Quoting: Last year at Spread Firefox we launched community marketing into the mainstream with written testimonials. This year we're taking it "live" with video testimonials and ads. From the casual user to the creative professional, Firefox Flicks is your opportunity to speak out for Firefox and express yourself in front of a worldwide audience.
[ED: I know it's probably a near duplicate, but I always liked ars technica and on a day when even the 24 hour grocery chains are closed the question becomes: "What are you doing here?". In any case, the best to all whatever you are celebrating this time of year - HC]
If digital-music veteran Rob Lord wanted to court controversy with his new open-source start-up, he probably couldn't have done much better than to compare Apple Computer's iTunes software to Microsoft's Internet Explorer Web browser.
Lord's new five-person company, the ambitiously named Pioneers of the Inevitable, is building a piece of digital-music software called "Songbird," based on much of the same underlying open-source technology as the Firefox Web browser.
[ED: Personally I am not a fan of mp3 nor of Apple iPods or music offerings. However, I have three kids running around carrying one version or another. Let's see if a bit of real competition makes Jobs compete harder - HC]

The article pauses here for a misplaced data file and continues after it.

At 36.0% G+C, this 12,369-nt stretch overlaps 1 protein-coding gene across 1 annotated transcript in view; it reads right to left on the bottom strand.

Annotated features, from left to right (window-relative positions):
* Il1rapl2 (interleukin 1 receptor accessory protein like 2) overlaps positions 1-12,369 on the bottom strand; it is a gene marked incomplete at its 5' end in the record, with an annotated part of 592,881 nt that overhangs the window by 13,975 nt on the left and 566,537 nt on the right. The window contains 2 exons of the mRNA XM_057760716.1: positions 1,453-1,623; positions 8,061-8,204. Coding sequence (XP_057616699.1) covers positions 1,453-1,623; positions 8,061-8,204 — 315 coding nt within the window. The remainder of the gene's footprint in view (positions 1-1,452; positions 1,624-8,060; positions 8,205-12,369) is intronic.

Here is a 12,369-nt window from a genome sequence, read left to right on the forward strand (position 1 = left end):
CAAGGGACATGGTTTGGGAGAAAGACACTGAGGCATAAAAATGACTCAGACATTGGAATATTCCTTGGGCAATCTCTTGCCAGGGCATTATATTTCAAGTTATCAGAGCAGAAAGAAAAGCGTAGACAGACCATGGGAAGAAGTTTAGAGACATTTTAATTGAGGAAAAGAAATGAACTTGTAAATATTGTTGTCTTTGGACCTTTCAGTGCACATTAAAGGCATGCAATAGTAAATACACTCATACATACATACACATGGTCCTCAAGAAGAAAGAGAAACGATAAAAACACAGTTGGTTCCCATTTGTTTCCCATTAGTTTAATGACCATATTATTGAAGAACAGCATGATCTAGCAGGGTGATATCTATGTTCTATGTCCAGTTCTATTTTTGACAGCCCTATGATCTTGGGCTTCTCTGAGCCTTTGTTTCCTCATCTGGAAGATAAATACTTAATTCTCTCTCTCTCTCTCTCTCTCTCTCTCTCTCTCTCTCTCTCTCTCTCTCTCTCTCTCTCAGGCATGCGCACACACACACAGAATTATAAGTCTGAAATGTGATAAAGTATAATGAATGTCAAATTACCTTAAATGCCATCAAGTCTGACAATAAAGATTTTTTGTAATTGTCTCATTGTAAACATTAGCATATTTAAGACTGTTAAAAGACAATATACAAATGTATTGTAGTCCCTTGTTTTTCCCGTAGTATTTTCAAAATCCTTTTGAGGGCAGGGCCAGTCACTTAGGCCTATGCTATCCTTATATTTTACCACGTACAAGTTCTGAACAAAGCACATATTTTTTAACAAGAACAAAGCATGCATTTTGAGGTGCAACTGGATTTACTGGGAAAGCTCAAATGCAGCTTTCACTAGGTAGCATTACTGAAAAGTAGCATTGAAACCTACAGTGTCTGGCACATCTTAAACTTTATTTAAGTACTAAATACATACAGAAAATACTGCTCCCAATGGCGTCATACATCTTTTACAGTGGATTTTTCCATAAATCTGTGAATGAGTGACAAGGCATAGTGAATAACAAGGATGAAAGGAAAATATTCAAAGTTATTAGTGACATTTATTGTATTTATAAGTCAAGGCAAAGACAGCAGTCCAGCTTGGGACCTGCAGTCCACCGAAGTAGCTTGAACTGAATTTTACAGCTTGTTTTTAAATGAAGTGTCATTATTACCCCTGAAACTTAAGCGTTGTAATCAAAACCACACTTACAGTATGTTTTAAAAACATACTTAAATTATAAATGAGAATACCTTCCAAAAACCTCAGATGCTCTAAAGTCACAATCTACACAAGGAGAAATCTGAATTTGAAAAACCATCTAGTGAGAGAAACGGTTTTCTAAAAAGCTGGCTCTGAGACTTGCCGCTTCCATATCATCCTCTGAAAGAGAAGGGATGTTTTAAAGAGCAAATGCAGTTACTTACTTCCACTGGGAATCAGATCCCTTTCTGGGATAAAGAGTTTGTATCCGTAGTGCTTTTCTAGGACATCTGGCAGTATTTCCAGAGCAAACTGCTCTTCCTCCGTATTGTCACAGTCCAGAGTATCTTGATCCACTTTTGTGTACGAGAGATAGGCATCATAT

Though this has been mentioned several times recently, Nessus 3.0 is out and its closed source.
Tenable's Nessus license flip flop has raised the ire of many in the open source community and has even led to a fork of the project that is backed by an influential community based open source organization, Software in the Public Interest (SPI).
[ED: Here even in the worst case, GPL tops most OSS due to the certainty that if the interest exists the last free version with be the basis of a new product line - HC]
Looking for some Christmas music to put on your iPod or MP3 player? Head over to NORAD Tracks Santa 2005 to download free MP3 music files performed by United States Air Force Academy Band and Naden Band of Maritime Forces Pacific of the Canadian Navy from Esquimalt, British Columbia. Happy Holi(Pod)days!
Your skills as a digital photographer can pay off hours before a holiday event. I've just published five last minute gift ideas on The Digital Story site.
My favorite of the bunch? "Gift Certificate for Family Portrait" -- Here's a sure-fire way to score points with the relatives. Whip up a quick gift certificate for a family portrait taken by you. You can promise a few prints plus the images on CD. If you have an extra 8" x 10" picture frame around, you can mount the certificate in there with a note: Your Family Portrait Here!